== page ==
The scenery ahead pointed out at the sites in front and prompted me to continue my way towards the former imperial residence-the Hofburg Palace, where the famous Habsburg dynasty had previously lived. This majestic construction is nowadays an official seat of Austrian President and is one of the biggest palaces in the world. In the same Palace, you will find a splendid museum - Sisi Museum, which houses a list of personal belongings of Empress Elizabeth and her beautiful portraits. There is a very attractive site in the same area: if you are fascinated by horses the way I am, the Spanish Riding School at Imperial Palace will please your heart. Designed in exquisite Baroque style, the school is an idyllic stage for a horseback riding art. In order to enrich your artistic intellect, there is a very important museum close by that is worth visiting - Albertina, which I missed regrettably. Albertina Museum has a world-renowned largest graphical collection that you can ever see in the whole world. Hence, it is especially advisable to pay a tribute to this museum.
To get a taste of imperial culinary culture and to learn the art of court dining will become possible through a glance at the Imperial Silver Collection.
The territory in front of the Palace was crowded. However, it was still possible to rejoice in the beautiful royal ambiance for a while…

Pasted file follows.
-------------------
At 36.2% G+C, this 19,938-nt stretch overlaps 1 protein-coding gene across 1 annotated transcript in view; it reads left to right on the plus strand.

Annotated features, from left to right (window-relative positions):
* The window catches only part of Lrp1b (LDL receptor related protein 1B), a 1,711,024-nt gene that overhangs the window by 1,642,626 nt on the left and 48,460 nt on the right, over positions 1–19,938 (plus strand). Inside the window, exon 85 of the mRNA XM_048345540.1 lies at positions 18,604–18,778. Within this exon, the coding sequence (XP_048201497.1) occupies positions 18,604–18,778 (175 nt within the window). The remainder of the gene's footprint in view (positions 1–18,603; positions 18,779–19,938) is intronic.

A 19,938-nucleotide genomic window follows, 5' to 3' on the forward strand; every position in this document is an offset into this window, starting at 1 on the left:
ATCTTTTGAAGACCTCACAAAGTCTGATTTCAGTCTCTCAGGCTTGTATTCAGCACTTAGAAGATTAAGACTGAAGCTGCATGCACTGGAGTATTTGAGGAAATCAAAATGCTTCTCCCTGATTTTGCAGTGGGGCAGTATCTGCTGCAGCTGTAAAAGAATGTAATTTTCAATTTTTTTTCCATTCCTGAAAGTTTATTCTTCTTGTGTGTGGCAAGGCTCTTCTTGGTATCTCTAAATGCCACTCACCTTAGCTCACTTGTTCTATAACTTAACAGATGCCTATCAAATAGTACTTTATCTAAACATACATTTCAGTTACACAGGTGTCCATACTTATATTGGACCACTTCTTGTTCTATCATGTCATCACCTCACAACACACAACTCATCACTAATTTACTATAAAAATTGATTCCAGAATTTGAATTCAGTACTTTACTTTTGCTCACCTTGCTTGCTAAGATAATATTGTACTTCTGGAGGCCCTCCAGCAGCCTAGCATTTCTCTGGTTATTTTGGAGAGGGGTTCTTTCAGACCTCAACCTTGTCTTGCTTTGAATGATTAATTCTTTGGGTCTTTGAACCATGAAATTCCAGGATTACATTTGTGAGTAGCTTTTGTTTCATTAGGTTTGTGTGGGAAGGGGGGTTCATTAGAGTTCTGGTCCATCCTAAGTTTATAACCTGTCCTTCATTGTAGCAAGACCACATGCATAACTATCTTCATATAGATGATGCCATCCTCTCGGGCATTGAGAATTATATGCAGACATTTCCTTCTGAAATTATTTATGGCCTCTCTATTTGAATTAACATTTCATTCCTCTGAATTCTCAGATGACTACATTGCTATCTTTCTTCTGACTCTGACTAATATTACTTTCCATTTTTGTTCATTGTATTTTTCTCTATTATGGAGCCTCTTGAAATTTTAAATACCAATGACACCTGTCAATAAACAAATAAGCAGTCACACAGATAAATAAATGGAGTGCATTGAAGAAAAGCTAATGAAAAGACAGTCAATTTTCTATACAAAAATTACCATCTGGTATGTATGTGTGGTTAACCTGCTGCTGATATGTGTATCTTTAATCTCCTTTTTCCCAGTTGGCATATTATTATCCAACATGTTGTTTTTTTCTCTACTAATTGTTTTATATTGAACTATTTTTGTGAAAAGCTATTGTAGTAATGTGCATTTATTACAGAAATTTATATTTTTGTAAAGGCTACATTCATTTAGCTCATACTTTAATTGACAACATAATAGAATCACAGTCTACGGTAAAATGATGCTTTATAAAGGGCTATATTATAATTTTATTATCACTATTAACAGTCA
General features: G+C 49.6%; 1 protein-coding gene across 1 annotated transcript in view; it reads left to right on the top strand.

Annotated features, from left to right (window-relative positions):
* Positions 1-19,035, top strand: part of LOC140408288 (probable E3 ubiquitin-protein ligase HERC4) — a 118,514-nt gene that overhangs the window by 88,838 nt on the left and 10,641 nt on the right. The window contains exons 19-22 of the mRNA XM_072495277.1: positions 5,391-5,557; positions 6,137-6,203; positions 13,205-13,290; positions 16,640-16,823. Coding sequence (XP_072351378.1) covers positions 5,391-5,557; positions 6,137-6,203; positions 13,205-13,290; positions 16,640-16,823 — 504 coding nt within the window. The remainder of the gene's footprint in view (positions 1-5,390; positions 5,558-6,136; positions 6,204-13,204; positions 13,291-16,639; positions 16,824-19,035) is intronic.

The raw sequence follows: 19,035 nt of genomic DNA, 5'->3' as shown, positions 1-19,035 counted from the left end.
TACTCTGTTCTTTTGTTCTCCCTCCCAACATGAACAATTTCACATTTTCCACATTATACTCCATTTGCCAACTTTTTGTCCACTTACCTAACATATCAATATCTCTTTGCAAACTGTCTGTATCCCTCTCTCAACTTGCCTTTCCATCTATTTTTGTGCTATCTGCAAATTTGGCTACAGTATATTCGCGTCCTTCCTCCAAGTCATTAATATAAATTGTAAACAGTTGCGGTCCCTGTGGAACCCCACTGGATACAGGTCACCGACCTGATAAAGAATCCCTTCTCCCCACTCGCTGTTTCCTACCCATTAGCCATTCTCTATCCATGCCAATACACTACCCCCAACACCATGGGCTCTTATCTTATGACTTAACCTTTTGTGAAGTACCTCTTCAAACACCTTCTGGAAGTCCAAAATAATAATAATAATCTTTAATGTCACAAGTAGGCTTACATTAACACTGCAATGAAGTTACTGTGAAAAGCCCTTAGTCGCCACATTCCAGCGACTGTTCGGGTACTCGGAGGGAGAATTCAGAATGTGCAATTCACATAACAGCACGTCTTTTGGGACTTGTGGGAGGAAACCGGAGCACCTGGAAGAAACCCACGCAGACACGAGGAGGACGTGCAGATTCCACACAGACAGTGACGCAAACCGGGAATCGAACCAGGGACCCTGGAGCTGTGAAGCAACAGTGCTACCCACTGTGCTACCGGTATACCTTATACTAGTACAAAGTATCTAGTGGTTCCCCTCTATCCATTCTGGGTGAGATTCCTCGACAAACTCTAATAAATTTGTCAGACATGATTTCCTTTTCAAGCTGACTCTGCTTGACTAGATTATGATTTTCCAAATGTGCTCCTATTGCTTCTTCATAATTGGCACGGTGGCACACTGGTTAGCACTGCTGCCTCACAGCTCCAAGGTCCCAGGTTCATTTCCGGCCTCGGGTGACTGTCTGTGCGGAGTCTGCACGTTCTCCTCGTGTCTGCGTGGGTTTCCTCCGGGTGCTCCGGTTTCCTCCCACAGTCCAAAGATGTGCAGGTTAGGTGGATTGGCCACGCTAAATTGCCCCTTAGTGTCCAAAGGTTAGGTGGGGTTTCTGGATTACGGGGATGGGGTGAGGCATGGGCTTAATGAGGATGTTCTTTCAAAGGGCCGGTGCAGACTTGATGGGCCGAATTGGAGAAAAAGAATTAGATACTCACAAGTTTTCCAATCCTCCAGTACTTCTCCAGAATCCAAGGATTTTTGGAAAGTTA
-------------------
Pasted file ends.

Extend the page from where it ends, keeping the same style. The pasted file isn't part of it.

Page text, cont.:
After getting a feel of the royal atmosphere, I wished to relax in a pure green and found myself in Burggarten. The garden is an important site for Mozart lovers, where you can rejoice in the enticing green of the park and observe the marvelous statue of the world-famous composer Wolfgang Amadeus Mozart (of course, you may find the green in summer, beginning of autumn or end of spring, not in winter).
In this very park, you will find another piece of aesthetic beauty- the Butterfly House: built in art nouveau style, it houses more than hundreds of tropical butterflies.
As a shout of greenish relaxation, I continued my way and found another piece of natural heaven the Stadtpark: a charming park filled with meadows, flowerbeds and a large pond. I was pleasantly surprised when I encountered such a large number of monuments to eminent composers and painters, including a monument to Franz Schubert, Hans Makart and Johan Strauss. Later on, I discovered that the Stadtpark is the richest park in monuments and sculptures in the whole Vienna. I strolled through the park for a while, and then took a photo in front of the sparkling golden monument to Johan Strauss. The monument was opened to the public on 26 June 1921. On this occasion, the Vienna Philharmonic Orchestra played the Blue Danube Waltz, composed by Strauss. Whenever I recall my trip to Vienna, the splendid monument of Strauss immediately appears in my imagination. On my second visit to Vienna, I made another tribute to maestro’s enticing monument. Though it was winter, the monument was shining as always.
My two trips in two different seasons have shown me that Vienna is filled with elegance and aristocratism and is rich in endless sites of interest, no matter which time of the year it is. When visiting the Austrian capital, make sure to invest enough time on each of those landmarks. After all, a surfacing glance will impress your imagination, but seriously exploring Vienna will tell the story of the grand Empire that left a powerful trace in the history.